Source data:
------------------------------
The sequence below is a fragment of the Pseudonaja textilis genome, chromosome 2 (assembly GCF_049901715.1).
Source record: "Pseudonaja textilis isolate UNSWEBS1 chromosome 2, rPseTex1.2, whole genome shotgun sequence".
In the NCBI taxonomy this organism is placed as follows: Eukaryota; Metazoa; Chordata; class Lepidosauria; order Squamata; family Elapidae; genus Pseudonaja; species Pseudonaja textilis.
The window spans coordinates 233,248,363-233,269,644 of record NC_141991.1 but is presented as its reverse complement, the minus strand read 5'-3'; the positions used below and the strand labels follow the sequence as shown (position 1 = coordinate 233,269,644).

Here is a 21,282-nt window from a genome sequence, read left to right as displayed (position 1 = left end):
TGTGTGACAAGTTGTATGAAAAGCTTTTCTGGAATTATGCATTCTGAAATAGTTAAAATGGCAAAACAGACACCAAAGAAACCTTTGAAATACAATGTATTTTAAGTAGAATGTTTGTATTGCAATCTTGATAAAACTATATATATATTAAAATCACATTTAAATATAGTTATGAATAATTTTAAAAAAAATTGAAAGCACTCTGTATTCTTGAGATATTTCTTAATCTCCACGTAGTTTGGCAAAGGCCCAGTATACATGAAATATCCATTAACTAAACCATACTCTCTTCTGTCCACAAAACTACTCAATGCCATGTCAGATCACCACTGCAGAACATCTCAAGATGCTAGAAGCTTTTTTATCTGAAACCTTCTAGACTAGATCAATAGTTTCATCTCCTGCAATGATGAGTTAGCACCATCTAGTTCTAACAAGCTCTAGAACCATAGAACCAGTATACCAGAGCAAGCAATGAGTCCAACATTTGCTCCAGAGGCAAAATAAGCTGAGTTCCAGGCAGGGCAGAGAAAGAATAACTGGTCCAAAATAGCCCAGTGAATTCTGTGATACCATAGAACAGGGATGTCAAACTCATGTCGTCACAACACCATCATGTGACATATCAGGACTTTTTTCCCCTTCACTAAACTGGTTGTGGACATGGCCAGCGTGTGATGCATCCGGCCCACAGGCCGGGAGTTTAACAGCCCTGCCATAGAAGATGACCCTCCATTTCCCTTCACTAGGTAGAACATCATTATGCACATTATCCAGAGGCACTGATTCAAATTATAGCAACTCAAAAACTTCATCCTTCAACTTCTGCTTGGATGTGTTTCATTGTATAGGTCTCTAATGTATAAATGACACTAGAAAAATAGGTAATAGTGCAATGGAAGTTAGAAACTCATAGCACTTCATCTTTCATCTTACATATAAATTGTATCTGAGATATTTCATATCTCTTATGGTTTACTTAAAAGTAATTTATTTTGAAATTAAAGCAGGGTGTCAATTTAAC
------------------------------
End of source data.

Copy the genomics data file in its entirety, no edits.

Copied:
The sequence below is a fragment of the Pseudonaja textilis genome, chromosome 2 (assembly GCF_049901715.1).
Source record: "Pseudonaja textilis isolate UNSWEBS1 chromosome 2, rPseTex1.2, whole genome shotgun sequence".
In the NCBI taxonomy this organism is placed as follows: Eukaryota; Metazoa; Chordata; class Lepidosauria; order Squamata; family Elapidae; genus Pseudonaja; species Pseudonaja textilis.
The window spans coordinates 233,248,363-233,269,644 of record NC_141991.1 but is presented as its reverse complement, the minus strand read 5'-3'; the positions used below and the strand labels follow the sequence as shown (position 1 = coordinate 233,269,644).

Here is a 21,282-nt window from a genome sequence, read left to right as displayed (position 1 = left end):
TGTGTGACAAGTTGTATGAAAAGCTTTTCTGGAATTATGCATTCTGAAATAGTTAAAATGGCAAAACAGACACCAAAGAAACCTTTGAAATACAATGTATTTTAAGTAGAATGTTTGTATTGCAATCTTGATAAAACTATATATATATTAAAATCACATTTAAATATAGTTATGAATAATTTTAAAAAAAATTGAAAGCACTCTGTATTCTTGAGATATTTCTTAATCTCCACGTAGTTTGGCAAAGGCCCAGTATACATGAAATATCCATTAACTAAACCATACTCTCTTCTGTCCACAAAACTACTCAATGCCATGTCAGATCACCACTGCAGAACATCTCAAGATGCTAGAAGCTTTTTTATCTGAAACCTTCTAGACTAGATCAATAGTTTCATCTCCTGCAATGATGAGTTAGCACCATCTAGTTCTAACAAGCTCTAGAACCATAGAACCAGTATACCAGAGCAAGCAATGAGTCCAACATTTGCTCCAGAGGCAAAATAAGCTGAGTTCCAGGCAGGGCAGAGAAAGAATAACTGGTCCAAAATAGCCCAGTGAATTCTGTGATACCATAGAACAGGGATGTCAAACTCATGTCGTCACAACACCATCATGTGACATATCAGGACTTTTTTCCCCTTCACTAAACTGGTTGTGGACATGGCCAGCGTGTGATGCATCCGGCCCACAGGCCGGGAGTTTAACAGCCCTGCCATAGAAGATGACCCTCCATTTCCCTTCACTAGGTAGAACATCATTATGCACATTATCCAGAGGCACTGATTCAAATTATAGCAACTCAAAAACTTCATCCTTCAACTTCTGCTTGGATGTGTTTCATTGTATAGGTCTCTAATGTATAAATGACACTAGAAAAATAGGTAATAGTGCAATGGAAGTTAGAAACTCATAGCACTTCATCTTTCATCTTACATATAAATTGTATCTGAGATATTTCATATCTCTTATGGTTTACTTAAAAGTAATTTATTTTGAAATTAAAGCAGGGTGTCAATTTAAC